If you have questions about rhododendron or azalea culture, here is the place to ask. Maybe you have a disease or insect pest. Start a forum here to see if you can find out what you have and how to get rid of it. Maybe you want to know how to propagate rhodies. Again, this is the forum where to ask.
I used the link over on the right there to connect to the ARS and found a list for my area...I had to do a little research as I wasn't sure what Elepidotes and Lepidotes were, but I've got a great start and will be able to pick out a nice mix.
sugarcane, you must be really really new to the area if you don't know the sheer numbers - hillsides full - of rhodys and 'zaleas here in NC! come spring, it turns into a fairyland of bloom. They really like growing under all our pines - pine straw is a natural slightly acid mulch. Most bloom the same time as all our native wild dogwoods.
But, having said all that - I've never had a rhody survive my planting of it!
A local master gardener warned me NOT to bury it in my heavy red Carolina clay soil. she said to just make a very shallow bowl, put the rootball in, then pile better soil overtop. It still didn't work, and I've spent a fortune on rhodys. a few weeks after planting, they start losing leaves and within four months they are dead. I buy them from the local Men's Garden club sale during bloom season. That's when they are available locally. they look in top form when I buy.
I lived in Winston-Salem for a few years and that red clay would definitely be really hard for growing rhodies! My memory is of canna lilies, boxwood, wisteria, and fruit and nut trees! When I saw the dogwoods and redbuds in the woods, I thought someone must have planted them!!!! Duh!
Thanks for your timely advise ..I just came back from Lowes with 6 azaleas and a rhododendron. Next stop the compost store. I'm from MA. originally, and have lived in coastal flood zone VA for the past 10 years and just moved to NC in the fall. I knew that azaleas grew here but haven't seen any rhododendrons. Our new yard is blessed with nice brown soil, I haven't seen much in the way of clay and none of that unnatural red colored stuff. I typically plant everything in raised berms using compost... just to help with drainage. I'm guessing though that I should work in some peat with the compost before I plant?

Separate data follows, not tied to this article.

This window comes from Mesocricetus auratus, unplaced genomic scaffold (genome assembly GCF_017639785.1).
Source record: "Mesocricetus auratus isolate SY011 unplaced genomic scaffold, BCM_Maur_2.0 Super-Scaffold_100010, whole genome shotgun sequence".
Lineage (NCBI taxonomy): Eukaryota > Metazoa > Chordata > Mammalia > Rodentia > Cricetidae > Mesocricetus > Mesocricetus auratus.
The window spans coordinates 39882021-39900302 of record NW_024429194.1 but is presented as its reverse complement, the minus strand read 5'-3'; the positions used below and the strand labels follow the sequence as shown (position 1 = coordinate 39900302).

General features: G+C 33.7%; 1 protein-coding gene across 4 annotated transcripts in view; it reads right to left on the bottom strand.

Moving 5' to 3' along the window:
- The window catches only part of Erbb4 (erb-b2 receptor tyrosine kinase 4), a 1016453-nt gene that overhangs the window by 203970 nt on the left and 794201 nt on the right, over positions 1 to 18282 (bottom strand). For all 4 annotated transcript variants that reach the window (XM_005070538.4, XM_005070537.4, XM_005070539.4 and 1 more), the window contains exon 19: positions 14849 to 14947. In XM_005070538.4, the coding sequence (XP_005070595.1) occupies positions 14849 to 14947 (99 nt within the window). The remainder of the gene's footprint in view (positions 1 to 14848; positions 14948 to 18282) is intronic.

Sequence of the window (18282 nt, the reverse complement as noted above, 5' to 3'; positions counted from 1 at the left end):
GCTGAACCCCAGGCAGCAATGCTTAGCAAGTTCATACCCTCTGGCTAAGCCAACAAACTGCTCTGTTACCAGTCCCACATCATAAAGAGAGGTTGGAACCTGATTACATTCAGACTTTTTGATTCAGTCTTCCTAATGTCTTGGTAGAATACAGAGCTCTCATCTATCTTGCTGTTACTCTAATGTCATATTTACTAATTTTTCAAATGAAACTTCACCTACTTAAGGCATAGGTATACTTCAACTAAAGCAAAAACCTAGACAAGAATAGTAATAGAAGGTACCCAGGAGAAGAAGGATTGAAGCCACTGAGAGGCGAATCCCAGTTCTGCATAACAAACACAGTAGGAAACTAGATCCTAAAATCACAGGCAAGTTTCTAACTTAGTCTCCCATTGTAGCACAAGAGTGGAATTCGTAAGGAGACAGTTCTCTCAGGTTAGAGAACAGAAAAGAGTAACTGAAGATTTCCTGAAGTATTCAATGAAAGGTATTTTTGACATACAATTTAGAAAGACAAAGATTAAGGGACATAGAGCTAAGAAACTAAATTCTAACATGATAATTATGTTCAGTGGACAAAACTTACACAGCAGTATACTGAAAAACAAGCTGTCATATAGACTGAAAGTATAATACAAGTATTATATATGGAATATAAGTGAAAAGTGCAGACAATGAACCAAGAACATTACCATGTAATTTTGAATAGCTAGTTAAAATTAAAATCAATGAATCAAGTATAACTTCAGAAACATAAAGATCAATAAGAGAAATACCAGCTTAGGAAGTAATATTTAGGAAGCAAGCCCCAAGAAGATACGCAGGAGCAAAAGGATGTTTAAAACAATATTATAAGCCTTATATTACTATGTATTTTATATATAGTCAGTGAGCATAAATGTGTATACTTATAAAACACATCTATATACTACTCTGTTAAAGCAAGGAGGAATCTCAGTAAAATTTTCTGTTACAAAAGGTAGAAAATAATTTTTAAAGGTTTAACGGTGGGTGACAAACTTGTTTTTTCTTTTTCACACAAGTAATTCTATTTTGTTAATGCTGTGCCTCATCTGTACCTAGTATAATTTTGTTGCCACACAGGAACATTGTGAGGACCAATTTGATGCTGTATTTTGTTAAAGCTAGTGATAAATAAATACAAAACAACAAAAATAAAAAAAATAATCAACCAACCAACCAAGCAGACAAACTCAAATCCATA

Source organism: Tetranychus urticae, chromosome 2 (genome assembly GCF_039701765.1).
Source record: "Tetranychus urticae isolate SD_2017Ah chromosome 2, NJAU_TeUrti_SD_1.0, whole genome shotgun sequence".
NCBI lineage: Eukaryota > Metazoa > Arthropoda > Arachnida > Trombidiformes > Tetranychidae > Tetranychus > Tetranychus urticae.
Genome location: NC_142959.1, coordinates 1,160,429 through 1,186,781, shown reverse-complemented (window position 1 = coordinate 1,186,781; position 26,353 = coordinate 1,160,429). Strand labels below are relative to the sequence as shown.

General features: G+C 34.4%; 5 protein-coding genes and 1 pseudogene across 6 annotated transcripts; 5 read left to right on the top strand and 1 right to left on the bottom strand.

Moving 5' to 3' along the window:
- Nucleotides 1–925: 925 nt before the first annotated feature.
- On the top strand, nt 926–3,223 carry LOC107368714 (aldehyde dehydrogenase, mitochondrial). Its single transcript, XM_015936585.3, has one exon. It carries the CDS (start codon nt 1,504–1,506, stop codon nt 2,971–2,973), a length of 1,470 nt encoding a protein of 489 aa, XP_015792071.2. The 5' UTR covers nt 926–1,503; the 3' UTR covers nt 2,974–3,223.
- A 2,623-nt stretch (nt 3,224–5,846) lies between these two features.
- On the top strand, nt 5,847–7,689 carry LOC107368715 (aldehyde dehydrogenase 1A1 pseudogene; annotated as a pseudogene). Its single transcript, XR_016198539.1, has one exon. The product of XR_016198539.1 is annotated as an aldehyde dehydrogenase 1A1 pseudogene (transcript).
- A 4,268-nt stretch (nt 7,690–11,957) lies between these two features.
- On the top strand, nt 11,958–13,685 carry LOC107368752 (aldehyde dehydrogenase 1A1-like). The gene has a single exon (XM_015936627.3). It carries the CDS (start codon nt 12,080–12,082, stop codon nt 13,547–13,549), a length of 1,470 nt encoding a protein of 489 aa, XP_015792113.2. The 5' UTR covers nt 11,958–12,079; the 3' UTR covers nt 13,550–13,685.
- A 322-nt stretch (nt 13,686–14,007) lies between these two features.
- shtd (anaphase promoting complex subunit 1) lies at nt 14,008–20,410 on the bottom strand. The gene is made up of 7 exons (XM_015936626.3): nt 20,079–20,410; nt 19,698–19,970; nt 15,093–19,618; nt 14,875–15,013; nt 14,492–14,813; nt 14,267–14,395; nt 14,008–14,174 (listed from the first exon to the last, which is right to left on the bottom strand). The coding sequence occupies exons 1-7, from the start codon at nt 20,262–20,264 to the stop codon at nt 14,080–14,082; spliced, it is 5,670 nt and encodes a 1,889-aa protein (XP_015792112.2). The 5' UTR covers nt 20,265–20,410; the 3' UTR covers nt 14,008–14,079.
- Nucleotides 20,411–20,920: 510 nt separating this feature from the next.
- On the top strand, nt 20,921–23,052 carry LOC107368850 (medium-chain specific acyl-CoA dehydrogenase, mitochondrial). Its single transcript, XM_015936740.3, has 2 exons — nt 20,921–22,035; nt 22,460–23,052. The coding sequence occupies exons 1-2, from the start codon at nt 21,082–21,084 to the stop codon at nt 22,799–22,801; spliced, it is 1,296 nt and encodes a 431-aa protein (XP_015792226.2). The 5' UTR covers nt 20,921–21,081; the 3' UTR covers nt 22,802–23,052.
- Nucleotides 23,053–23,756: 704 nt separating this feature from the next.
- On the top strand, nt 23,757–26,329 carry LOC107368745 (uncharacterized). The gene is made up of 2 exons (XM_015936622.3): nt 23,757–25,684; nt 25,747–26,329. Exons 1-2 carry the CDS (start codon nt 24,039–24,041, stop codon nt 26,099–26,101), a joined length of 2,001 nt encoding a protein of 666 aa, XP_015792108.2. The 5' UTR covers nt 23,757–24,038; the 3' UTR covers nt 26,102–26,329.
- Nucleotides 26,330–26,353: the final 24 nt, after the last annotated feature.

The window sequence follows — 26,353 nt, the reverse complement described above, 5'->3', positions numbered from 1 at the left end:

Kathy I checked out rare find nursery and they have almost every plant that would do well in my zone...but the prices were out of my range so I am working on a lottery number for the mega millions drawing!
Yes, the good thing is the size of the plants there. They are all blooming size. At least the ones I saw. They are expensive but if you get tired of what everyone sells, this is the place. Time to win some money!!!
I am also very limited even though it is self imposed, I hate to lose z5 + ones. Last year, I had to cut a huge old rhodie down to the snow cover line. The cold/warm of Jan and dehydration killed the top. I used Wilt Pruf this fall but I think I was supposed to do it again in Jan-Feb. Oops. It's hard to tell how they are right now. Many shrubs are bent and stuck in the snow and we have many big limbs that snapped off from the 2' of snow on Wed. Lots of tree work ahead this spring.
Name: Evan Layne Western Mass, USA, z6a Birthplace of Basketball
I see this is an old thread but I was wondering why you were limited in Azaleas and Rhodos, since I was sure I remembered you writing you were Z5a in one of your articles. I've learned a great deal from your many and varied articles I've read on DG. The wind and snow loads explain issues.
During a kayaking vacation to Newfoundland several years ago we heard plenty of stories about big snow, high winds, glaciers and the occasional Polar Bear. Newfoundland is one of the most naturally picturesque places I've been. That must help explain why folks are so friendly, helpful, ... We toured as much of your island as we could, with 2-3 day paddling trips and day paddles mingled in. Let me tell you, when they say you can paddle with wales, take it seriously! During one rest break off the Avalon Peninsula we suddenly found ourselves surrounded by Minkies, and one Humpback feeding on Capilene.
I'm from New England but I have to say the sweetest lobster, yes sweet, are from Newfoundland. The wild strawberries were great as well.
Oh, I wanted to mention that I found my way here via the Iris Cubit which had a link to the Siberian and Sino-Siberian Iris article of yours over on DG.